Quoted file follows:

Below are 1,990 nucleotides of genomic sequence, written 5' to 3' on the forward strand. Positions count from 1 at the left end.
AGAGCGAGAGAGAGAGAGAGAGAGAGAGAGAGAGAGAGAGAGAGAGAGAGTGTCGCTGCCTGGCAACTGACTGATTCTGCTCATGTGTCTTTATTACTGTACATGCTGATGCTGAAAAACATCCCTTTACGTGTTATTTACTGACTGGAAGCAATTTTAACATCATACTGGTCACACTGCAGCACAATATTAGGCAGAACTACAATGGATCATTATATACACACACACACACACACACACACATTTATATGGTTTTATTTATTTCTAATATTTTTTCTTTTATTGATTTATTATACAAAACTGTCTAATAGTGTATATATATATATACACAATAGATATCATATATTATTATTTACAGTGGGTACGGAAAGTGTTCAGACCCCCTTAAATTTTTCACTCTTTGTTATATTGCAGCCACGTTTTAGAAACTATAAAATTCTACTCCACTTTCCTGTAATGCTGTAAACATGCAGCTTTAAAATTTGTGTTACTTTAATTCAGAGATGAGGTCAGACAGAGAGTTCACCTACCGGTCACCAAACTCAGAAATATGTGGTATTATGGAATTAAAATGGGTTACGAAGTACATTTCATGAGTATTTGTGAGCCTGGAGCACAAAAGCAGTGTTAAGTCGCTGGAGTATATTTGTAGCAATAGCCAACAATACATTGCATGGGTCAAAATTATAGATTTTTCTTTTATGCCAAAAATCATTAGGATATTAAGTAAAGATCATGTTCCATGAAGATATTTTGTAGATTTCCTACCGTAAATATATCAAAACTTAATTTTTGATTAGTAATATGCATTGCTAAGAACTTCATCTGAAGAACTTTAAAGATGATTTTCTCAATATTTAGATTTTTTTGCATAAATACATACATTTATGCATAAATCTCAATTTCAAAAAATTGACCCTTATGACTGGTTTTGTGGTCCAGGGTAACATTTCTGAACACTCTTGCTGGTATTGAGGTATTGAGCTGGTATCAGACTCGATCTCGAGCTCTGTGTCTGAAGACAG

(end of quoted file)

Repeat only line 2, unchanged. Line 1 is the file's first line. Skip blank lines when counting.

AGAGCGAGAGAGAGAGAGAGAGAGAGAGAGAGAGAGAGAGAGAGAGAGAGTGTCGCTGCCTGGCAACTGACTGATTCTGCTCATGTGTCTTTATTACTGTACATGCTGATGCTGAAAAACATCCCTTTACGTGTTATTTACTGACTGGAAGCAATTTTAACATCATACTGGTCACACTGCAGCACAATATTAGGCAGAACTACAATGGATCATTATATACACACACACACACACACACACACATTTATATGGTTTTATTTATTTCTAATATTTTTTCTTTTATTGATTTATTATACAAAACTGTCTAATAGTGTATATATATATATACACAATAGATATCATATATTATTATTTACAGTGGGTACGGAAAGTGTTCAGACCCCCTTAAATTTTTCACTCTTTGTTATATTGCAGCCACGTTTTAGAAACTATAAAATTCTACTCCACTTTCCTGTAATGCTGTAAACATGCAGCTTTAAAATTTGTGTTACTTTAATTCAGAGATGAGGTCAGACAGAGAGTTCACCTACCGGTCACCAAACTCAGAAATATGTGGTATTATGGAATTAAAATGGGTTACGAAGTACATTTCATGAGTATTTGTGAGCCTGGAGCACAAAAGCAGTGTTAAGTCGCTGGAGTATATTTGTAGCAATAGCCAACAATACATTGCATGGGTCAAAATTATAGATTTTTCTTTTATGCCAAAAATCATTAGGATATTAAGTAAAGATCATGTTCCATGAAGATATTTTGTAGATTTCCTACCGTAAATATATCAAAACTTAATTTTTGATTAGTAATATGCATTGCTAAGAACTTCATCTGAAGAACTTTAAAGATGATTTTCTCAATATTTAGATTTTTTTGCATAAATACATACATTTATGCATAAATCTCAATTTCAAAAAATTGACCCTTATGACTGGTTTTGTGGTCCAGGGTAACATTTCTGAACACTCTTGCTGGTATTGAGGTATTGAGCTGGTATCAGACTCGATCTCGAGCTCTGTGTCTGAAGACAG